The politics of lowered expectations

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Now, four years later, and just a few weeks into his second term, the president used the first few minutes of his 2013 State of the Union to look back on some of the progress he had purportedly made in meeting these ambitious goals. He cited our gradual emergence from a “grueling recession,” the creation of new jobs under his administration, the renewal of the American auto industry, the partial “healing” of the housing market, and the “rebounding” of Wall Street.

But, in projecting ahead, the president’s 2013 agenda was much more modest. This time, his aspirations included raising the minimum wage and “removing the financial deterrents to marriage” for the poor. Much of his speech reflected an impulse to make government dollars stretch further — a laudable goal, but hardly a rallying cry for a nation facing difficult and important policy choices.

Even on the issues where the president spoke most passionately, his pleas for action were tempered. The culmination of his call for gun control was urging Congress to provide a “simple vote” on existing legislation. Similarly, his insistence that we must “look out for our fellow Americans” was bolstered by the sense that our government should not provide a worse example than its people.

Perhaps the tone of lowered expectations reflected the reality of a second term president facing a divided Congress and a public with somewhat mixed views about the president’s major policy accomplishments like the Affordable Care Act and the TARP.

But comparing the 2009 State of the Union to the most recent speech reveals another powerful reality — and one that has troubling implications as we move into the legislative challenges of the next four years.

In 2009, the president, the Congress, and the populace at large seemed to be under no illusions: the nation was facing an economic crisis. Indeed, it is somewhat chilling to read President Obama’s delicate (and not entirely convincing) pledge that bank deposits were “safe” and citizens could “rely on the continued operation of our financial system.” Indeed, four years ago the president spoke directly to this state of national anxiety, by linking his response to the financial meltdown with previous periods when governments turned calamity into opportunity. Among other examples, he cited the post-Civil War infrastructure boom and the World War II GI Bill.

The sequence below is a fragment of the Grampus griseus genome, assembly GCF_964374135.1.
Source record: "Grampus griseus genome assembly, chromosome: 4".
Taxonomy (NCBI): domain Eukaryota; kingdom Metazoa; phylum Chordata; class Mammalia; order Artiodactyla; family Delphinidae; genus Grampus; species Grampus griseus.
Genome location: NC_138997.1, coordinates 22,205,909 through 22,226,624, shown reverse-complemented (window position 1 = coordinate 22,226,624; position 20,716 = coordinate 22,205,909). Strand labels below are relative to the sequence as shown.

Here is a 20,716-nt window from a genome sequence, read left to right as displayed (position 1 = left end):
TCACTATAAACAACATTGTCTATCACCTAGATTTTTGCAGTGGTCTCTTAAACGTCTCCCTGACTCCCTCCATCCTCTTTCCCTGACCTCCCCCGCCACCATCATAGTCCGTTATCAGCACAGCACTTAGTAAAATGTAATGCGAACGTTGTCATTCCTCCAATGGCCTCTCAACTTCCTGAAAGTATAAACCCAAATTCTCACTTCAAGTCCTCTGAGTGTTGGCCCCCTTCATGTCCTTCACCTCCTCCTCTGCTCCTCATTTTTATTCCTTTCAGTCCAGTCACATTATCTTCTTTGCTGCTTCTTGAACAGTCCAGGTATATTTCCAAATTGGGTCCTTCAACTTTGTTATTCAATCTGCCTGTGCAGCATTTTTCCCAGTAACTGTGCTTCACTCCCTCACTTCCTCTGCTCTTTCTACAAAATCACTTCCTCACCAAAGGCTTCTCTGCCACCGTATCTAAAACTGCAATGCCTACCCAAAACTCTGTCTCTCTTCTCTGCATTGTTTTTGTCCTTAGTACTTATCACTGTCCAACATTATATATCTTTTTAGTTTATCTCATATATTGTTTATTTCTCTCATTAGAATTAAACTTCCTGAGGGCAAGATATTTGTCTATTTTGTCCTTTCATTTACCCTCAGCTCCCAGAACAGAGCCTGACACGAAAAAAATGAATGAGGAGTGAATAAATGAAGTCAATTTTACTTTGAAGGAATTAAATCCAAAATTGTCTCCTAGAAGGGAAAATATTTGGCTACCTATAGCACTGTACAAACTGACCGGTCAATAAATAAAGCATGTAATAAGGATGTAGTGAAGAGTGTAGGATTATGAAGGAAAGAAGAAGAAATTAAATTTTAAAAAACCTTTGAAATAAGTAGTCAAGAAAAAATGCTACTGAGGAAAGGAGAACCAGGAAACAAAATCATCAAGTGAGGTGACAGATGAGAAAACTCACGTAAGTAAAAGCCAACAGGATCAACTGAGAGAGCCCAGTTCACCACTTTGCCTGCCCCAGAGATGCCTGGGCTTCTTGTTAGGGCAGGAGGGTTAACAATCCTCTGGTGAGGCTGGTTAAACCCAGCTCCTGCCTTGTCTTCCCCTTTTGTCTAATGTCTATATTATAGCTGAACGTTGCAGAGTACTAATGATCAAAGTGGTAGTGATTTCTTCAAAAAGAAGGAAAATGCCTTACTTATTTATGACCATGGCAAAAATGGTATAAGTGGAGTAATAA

In 2009, the president and the Congress acted decisively because everyone agreed there was a crisis and they rallied around it.

Four years later, President Obama reassured his audience that we faced only a “manufactured crisis,” a reference to our past and future legislative deadlines for resolving impasses on the budget and debt ceiling. Presumably, the president meant that the underlying financial issues did not pose trenchant problem on their own - -only the “artificial” deadlines imposed by Washington and the consequences (sequestration, tumbling markets, deepening distrust) these could provoke.

But this conclusion isn’t obvious. Our continued butting against these deadlines speaks to underlying and seemingly intractable substantive disagreement about budgeting, policy priorities, and the status of entitlements. The underlying crisis is not that we don’t have a big enough hourglass, but that the nation needs a totally new business plan — and we can’t even decide on what fonts to use for the spreadsheets.

The president, the Congress, and the nation must seize on this state of affairs as an emergency — and must respond with the focus, initiative, creativity, and compromise that often results from such a shared sense of crisis. Until that happens, we will drift to a future in which our financial tribulations worsen and our ability to address them weakens.

Washington’s unwillingness to think in crisis mode is a problem of its own making.